Understanding mobility: Why transit operators must lead the way
By Patrick Salemme, Strategic Account Director
Between the recently approved U.S. infrastructure bill and with post-lockdown ridership in a state of flux, now is a critical time for transit agencies to reimagine the service they provide.
The infusion of $66 billion in new funding for rail is expected to fast track the recovery of rail and transit services hard hit by the pandemic. In addition to rebuilding ageing infrastructure, it’s anticipated the funding will lead to the creation of new routes – which is expected to attract an additional 20 million passengers annually.
While it’s good news for rail and transit operators, efficient and impactful investment in services is a challenge because of today’s dynamic state of transit ridership – how should agencies balance the supply of services and the demand of passengers as operations scale? The only way to do this effectively is to be guided by the data.
Harnessing mobility data is the key to sustained growth
Obtaining insights from mobility data is widely accepted by operators as the key to adjusting to evolving rider usage patterns and making the right decisions for their transport network and passengers.
The trouble is, there’s so much of it. It’s hard to know the best way to harness all that data and benefit from its potential. Today, a myriad of ever-growing mobility data sources exist: internal to public transit operators, data being created by mobility disruptors, and third parties exploring a business model of reselling mobile phone location data, among others.
The question is, which datasets are the best ones to use? And how they can be creatively combined to provide the insights needed to make fast service and operational decisions to flex to changing conditions – without spending inordinate amounts of time or money?
Joining the pockets of data innovation
Unfortunately, not all data innovations are readily utilized or available to the industry – and that needs to change.
Transport Network Companies (TNCs) gather massive amounts of data to balance pricing and optimize revenues, but unfortunately, they’re loath to share it with transit agencies, who frequently have no quick mechanism to force TNC’s to provide the data.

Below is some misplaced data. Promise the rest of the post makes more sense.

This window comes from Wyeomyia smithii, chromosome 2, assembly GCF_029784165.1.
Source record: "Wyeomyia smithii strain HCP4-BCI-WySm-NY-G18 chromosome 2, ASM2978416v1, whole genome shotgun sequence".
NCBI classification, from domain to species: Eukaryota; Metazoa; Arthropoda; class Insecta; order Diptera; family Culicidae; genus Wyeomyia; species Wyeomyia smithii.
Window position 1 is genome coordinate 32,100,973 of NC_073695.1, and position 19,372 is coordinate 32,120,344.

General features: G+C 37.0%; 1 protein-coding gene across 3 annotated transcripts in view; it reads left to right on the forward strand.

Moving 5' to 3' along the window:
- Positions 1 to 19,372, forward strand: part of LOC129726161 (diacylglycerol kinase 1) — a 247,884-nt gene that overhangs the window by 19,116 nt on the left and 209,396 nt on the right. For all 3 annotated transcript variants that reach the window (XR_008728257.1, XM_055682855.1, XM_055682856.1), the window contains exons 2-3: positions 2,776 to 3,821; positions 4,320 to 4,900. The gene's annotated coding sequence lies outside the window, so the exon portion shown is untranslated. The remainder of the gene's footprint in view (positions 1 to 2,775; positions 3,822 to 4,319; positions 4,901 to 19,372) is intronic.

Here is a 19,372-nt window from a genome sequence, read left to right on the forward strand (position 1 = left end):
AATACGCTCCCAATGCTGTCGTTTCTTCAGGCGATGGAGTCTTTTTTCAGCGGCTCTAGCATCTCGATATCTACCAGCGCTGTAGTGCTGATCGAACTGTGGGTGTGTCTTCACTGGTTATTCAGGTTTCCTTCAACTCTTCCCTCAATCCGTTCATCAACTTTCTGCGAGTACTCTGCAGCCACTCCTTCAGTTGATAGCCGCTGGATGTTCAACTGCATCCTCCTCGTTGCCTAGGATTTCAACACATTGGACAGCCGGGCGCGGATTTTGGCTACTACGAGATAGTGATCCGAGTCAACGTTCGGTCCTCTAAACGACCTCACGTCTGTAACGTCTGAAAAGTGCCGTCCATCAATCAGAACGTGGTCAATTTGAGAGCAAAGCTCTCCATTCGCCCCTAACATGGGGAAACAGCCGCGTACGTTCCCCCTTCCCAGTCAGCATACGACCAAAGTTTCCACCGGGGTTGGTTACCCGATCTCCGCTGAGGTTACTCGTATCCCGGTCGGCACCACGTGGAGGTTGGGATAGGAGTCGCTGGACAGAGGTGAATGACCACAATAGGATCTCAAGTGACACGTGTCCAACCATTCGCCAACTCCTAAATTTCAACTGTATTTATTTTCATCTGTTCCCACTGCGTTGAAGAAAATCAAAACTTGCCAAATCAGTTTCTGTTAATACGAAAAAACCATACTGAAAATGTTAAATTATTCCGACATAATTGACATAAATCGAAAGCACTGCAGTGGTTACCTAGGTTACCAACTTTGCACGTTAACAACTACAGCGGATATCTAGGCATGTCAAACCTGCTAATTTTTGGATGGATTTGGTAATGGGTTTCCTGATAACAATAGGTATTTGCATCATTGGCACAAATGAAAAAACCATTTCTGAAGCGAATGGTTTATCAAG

A crop of third-party private companies are buying cellphone location data and using it to stitch together trip data for the benefit of transit agencies. However, transit agencies are often at a loss when it comes to what to do with the data, and the sellers struggle to wrap solutions around the data for meaningful use cases.
Start-up Lacuna Technologies has created the data standard Mobility Data Specification (MDS) for micro-mobility (i.e. scooters and bike-share) to record information on individual trips in near-real-time. And yet, transit operators generally do not harness this data to sense where latent demand for service might be.
Meanwhile, some potentially powerful data sources are underutilized because of operational silos. Closed-circuit television (CCTV) feeds, ubiquitous for passengers and staff safety purposes, may only be used to give summary “stoplight” occupancy data – red for crowded conditions, green when less so – when planning or customer experience groups have access to the data. Several camera vendors and video analytics providers have begun dabbling in public transportation, but because transit is such a small part of their business, innovation in the transit space isn’t a priority for them.
Internally, public transit providers have been working towards creating more transparent, open-source datasets, enabling anyone to create their own apps and analyses for the benefit of riders. For city-based public transit operators that run fixed routes with large fleets of busses and trains, General Transit Feed Specification (GTFS) is the de facto standard for describing the schedules, the movement of assets, trip planning and accessibility approach.
While Mobile Apps Moovit and Transit have done the most with the data to provide riders with accurate and actionable information, there is no established mechanism to scale the vast majority of handcrafted projects into more streamlined and standardized forms of data analysis and application.
Beyond large cities, however, access to these data sets simply may not exist. For the thousands of smaller agencies servicing towns and counties across the U.S, a lack of staff or budget to create vital datasets can make service innovation and interagency coordination difficult.
It’s time for a collaborative approach
The best way forward for the industry as a whole is to engage with other partners who are likely to benefit from the same mobility data. For example, public safety, transportation, economic development and land-use planning all have a common goal to create communities of benefit through integrated mobility planning.
A shared understanding of how people move through the system is a campfire that different agencies of all sizes can gather around to create a better future for citizens. Each agency has its own role, and identifying the common, critical mobility questions each has is the first step to defining and building the data assets needed for collaboration.
It’s time for transit agencies to take a leadership role in bringing fellow agencies to the table to understand the business and mission value of greater mobility insight – for smoother, safer journeys, and greater economic prosperity – as we navigate our post-pandemic future together.